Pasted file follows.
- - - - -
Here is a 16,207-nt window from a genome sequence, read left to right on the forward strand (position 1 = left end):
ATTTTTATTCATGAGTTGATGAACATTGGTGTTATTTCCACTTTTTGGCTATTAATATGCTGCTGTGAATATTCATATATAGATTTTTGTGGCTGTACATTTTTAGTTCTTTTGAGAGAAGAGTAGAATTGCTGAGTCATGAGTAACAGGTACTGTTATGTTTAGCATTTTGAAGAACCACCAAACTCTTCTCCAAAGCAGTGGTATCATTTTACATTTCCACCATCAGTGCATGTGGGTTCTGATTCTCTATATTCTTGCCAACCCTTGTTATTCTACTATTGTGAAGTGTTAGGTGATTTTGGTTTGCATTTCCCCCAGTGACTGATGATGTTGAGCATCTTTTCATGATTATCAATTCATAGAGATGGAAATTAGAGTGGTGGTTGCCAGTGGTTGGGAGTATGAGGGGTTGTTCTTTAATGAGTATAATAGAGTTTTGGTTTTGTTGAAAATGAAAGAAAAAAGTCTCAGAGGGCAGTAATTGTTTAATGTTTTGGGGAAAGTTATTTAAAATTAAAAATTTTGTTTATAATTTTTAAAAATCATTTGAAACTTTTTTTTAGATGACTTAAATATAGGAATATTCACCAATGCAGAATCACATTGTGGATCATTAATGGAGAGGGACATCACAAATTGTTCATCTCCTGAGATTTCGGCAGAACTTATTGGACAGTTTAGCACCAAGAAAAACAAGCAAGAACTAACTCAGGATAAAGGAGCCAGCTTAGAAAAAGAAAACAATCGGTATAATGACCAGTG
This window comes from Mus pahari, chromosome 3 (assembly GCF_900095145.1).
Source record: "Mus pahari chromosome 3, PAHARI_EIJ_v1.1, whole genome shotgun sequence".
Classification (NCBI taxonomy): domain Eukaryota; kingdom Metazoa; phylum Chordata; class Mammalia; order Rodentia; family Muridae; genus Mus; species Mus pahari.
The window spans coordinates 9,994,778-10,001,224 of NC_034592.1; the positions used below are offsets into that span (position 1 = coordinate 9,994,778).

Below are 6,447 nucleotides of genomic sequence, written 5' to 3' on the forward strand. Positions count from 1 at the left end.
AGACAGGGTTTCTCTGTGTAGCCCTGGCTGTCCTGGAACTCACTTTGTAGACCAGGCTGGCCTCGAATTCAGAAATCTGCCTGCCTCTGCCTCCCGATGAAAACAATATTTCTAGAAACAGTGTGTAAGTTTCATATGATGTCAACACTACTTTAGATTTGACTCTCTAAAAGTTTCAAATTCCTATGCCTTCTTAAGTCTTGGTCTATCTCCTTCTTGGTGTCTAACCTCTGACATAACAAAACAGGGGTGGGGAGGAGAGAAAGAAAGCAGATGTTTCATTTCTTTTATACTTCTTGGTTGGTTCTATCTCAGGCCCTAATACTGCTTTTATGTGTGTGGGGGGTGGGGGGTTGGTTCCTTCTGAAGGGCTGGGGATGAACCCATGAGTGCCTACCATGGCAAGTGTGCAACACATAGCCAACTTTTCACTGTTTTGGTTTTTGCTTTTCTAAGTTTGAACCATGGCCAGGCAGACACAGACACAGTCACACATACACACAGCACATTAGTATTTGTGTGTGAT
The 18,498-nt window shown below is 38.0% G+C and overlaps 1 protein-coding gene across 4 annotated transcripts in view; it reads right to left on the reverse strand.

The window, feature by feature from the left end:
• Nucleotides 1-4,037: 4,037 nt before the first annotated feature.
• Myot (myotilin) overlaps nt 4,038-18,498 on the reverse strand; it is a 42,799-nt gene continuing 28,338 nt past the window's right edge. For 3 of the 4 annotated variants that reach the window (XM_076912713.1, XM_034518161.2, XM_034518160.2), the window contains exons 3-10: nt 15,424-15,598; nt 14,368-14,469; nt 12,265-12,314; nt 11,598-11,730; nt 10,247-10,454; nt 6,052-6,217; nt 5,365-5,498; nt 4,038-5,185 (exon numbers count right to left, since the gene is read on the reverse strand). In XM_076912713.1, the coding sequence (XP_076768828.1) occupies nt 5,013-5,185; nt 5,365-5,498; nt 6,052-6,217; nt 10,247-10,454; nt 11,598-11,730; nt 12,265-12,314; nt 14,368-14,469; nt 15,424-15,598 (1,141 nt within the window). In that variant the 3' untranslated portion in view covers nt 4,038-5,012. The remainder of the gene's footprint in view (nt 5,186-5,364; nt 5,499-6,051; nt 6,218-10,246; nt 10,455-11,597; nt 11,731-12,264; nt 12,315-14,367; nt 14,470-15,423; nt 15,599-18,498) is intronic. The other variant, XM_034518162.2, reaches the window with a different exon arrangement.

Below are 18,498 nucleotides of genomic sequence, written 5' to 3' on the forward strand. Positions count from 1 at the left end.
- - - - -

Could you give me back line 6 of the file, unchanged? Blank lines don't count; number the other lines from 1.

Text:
The window spans coordinates 9,994,778-10,001,224 of NC_034592.1; the positions used below are offsets into that span (position 1 = coordinate 9,994,778).